What’s the Future of Asset Management?
8 March 2018
Richard Philbin, chief investment officer of Wellian Investment Solutions, considers how the industry might play out over the next 5 – 10 years.
When you are thinking about the future of this wonderful industry of ours and have the ability (albeit in article form) to consider the future of it, the initial thoughts are “I’ll create a wish list”. Unfortunately we all know it isn’t that easy and some degree of sanity will be needed. I’d like to caveat this piece by saying that I’m writing this from a UK wealth manager’s perspective, with clients predominantly in the UK and using collective investments as the tools of choice when it comes to portfolio construction.
“Future” is an incredibly subjective word… How far forward are we looking is a question I also find myself asking and a realistic thought must be 5 – 10 years…
First, it makes absolute sense to me that technology will take a much greater role. Whether that be the increasing use of an app on your mobile device; interactive online valuation tools, greater access to performance statistics for DIY research or computer generated risk/return models for instance. It also makes sense to me that all financial instruments are consolidated (maybe even in real-time) onto a single platform. This platform will include ALL financial instruments – ISAs, pensions, investments, bank balances, premium bonds, mortgage payments, insurance policies, income and expenditures and the like. At the moment it’s nigh on impossible to get a single valuation of an individual’s wealth and this needs to change. There are so many situations where an individual will need to take control of their finances (and whether that be directly, or intermediated) and yet there are too many reasons and opportunities for a person to bury their head in the sand and put it off until tomorrow.
I would love to see the essence of finance / financial planning as part of the school curriculum. A person’s wealth and future wellbeing is massively important and yet not taught. Picking up the odd bit of help in the Sunday papers is no way to become financially independent… If this were the case, the future and importance of Asset Management would be assured.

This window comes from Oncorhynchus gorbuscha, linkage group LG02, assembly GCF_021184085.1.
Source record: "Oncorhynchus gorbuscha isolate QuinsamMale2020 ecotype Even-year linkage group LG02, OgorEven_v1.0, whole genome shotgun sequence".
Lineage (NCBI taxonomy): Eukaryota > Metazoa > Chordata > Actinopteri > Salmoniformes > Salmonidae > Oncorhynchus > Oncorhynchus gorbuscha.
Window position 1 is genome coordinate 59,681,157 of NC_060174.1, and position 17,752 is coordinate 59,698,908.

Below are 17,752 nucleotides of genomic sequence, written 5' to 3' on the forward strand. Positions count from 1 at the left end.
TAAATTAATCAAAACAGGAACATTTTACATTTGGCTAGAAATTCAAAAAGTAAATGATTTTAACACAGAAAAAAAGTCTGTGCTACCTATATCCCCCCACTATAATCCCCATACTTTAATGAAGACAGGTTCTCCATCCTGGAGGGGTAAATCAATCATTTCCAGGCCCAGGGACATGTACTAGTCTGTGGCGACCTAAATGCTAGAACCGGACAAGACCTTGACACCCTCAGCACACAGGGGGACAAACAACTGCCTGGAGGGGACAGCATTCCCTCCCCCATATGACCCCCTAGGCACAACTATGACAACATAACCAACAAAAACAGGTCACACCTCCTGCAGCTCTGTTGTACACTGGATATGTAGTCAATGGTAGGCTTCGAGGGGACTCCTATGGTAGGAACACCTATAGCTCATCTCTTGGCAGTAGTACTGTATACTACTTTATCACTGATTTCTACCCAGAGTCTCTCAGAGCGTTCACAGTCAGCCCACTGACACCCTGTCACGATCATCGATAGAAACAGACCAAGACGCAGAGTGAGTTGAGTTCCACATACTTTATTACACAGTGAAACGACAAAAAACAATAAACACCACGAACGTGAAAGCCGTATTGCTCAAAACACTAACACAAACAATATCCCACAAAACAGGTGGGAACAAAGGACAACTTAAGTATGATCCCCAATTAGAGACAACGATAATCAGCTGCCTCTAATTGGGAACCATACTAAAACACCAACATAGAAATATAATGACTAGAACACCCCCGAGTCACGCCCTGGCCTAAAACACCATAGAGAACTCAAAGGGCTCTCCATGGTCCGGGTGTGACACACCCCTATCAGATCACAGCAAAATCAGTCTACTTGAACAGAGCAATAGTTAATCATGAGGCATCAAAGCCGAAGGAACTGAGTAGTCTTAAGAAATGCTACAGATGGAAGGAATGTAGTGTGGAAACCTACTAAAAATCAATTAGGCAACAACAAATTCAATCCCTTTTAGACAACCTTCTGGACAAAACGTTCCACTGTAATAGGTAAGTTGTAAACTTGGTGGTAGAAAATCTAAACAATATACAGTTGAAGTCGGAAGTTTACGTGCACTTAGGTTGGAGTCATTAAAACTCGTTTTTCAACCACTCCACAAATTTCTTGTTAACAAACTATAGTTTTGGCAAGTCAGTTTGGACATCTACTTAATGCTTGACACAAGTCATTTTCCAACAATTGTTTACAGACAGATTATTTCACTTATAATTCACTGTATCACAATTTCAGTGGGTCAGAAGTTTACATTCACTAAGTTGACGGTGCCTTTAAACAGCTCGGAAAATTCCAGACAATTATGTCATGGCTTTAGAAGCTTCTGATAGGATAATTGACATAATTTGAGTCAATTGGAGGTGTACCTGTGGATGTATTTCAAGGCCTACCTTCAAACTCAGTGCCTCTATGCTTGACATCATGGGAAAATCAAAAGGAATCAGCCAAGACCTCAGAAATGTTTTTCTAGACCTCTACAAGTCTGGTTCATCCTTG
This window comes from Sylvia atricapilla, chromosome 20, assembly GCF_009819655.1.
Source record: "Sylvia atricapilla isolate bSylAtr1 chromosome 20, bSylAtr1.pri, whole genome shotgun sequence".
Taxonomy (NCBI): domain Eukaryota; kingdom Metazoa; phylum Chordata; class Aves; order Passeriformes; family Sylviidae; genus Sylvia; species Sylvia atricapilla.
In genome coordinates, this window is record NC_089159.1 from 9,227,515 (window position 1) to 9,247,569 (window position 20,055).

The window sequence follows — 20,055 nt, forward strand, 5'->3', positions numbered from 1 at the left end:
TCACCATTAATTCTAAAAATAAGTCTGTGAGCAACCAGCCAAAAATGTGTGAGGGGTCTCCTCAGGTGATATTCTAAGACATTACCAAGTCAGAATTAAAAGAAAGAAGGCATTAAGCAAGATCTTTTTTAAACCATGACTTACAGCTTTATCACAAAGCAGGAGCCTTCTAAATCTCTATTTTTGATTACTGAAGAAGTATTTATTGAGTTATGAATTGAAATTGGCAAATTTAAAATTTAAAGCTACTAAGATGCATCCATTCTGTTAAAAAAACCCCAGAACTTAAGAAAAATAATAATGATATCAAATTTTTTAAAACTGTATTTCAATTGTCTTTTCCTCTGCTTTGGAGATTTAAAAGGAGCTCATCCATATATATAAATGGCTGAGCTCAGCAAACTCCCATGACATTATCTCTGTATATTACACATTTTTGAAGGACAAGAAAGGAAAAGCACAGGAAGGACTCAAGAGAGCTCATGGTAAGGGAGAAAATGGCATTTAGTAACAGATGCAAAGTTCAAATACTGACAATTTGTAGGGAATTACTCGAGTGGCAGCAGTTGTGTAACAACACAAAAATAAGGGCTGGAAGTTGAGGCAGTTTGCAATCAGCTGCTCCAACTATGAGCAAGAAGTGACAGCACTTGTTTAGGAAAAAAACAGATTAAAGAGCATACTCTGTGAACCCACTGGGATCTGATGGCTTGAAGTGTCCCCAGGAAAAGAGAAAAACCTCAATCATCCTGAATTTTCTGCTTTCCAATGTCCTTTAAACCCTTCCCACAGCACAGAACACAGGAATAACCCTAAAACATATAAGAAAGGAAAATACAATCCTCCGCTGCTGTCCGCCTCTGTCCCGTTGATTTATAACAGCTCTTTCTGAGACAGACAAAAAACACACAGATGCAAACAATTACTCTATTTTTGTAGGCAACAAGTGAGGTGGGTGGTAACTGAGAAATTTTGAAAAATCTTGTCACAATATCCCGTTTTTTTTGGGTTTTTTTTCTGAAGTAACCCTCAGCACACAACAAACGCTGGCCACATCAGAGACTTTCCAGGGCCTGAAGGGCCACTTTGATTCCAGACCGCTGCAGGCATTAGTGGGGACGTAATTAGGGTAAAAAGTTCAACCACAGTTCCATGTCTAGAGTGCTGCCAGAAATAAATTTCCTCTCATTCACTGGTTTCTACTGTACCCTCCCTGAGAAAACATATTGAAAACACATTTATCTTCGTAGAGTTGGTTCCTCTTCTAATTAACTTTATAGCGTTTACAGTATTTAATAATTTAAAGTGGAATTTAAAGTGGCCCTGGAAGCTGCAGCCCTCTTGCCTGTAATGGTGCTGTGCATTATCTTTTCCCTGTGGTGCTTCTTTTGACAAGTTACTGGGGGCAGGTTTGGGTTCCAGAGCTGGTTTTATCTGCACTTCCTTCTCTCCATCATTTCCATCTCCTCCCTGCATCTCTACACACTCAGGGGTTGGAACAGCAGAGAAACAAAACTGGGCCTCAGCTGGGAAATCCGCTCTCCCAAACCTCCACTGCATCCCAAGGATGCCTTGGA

Technology will also be a greater part of asset management itself. We are already seeing big data take a greater role in a large number of fund management businesses. Companies such as Goldman Sachs, JP Morgan and BlackRock have invested heavily over the past couple of years in the search of alpha. Many more will follow suit. Technology will also be a key driver in client portfolio choices – the rise of passive instruments, ETFs and lower cost smart beta products will no doubt win more clients as time progresses. I read with interest just this week that there are 60x more indices in the world than listed stocks. That proves to me at least where the profession is going.
The industry has, in my opinion, too much paperwork though and this is a major deterrent to the growth of it. Compliance is ever pervading and increasingly complicated. The need for financial services and wealth management products has never been higher and will only increase as demographics demand it and the lack of regulated professionals to service it widens. Combined with a degree of difficulty to actually participate through reams of paperwork and it isn’t surprising that financial services are considered only for the rich.
Many of the products and services presently on offer are too complex and this needs to change.
There are too many differences as well when it comes to pricing – some funds operate on a single price basis, others have bid/offer spreads. Some are index listed and therefore have different charging structures and prices struck at different times of the day. Income units, accumulation units, swinging prices, Unit Trusts, UCITS, SICAVs Investment Companies etc all create confusion and nervousness in clients.
In the future, it would be great to have tax treatments of investment products aligned. I would really like to see capital gains tax and income tax harmonised. This would create many more opportunities for investors, advisers and clients alike when it comes to meeting financial goals. Converting capital gains into income with no worries for the tax return means investors can get more broadly diversified portfolios whilst providing potentially less volatility thrown into the pot.
Ultimately, all the suggestions put forward are requesting simplicity. Whether that be through technology, tax, or investment structure, simplicity will help the profession both survive and thrive. Having owned many computers over the last 35 years or so, one thing that no longer comes in the box are reams and reams of paperwork telling you what to do and yet the product itself has gotten more complex.
In my ideal future of the fund management industry, it’d be nice to know you can top up your pension via your debit card, switch your ISA whilst waiting for the train and know that your life goals are only W years X months and Y days away if you continue to save and invest £Z.
We work in a fascinating profession, yet we make it (directly or indirectly) too complex, scary and uninviting. This needs to change.
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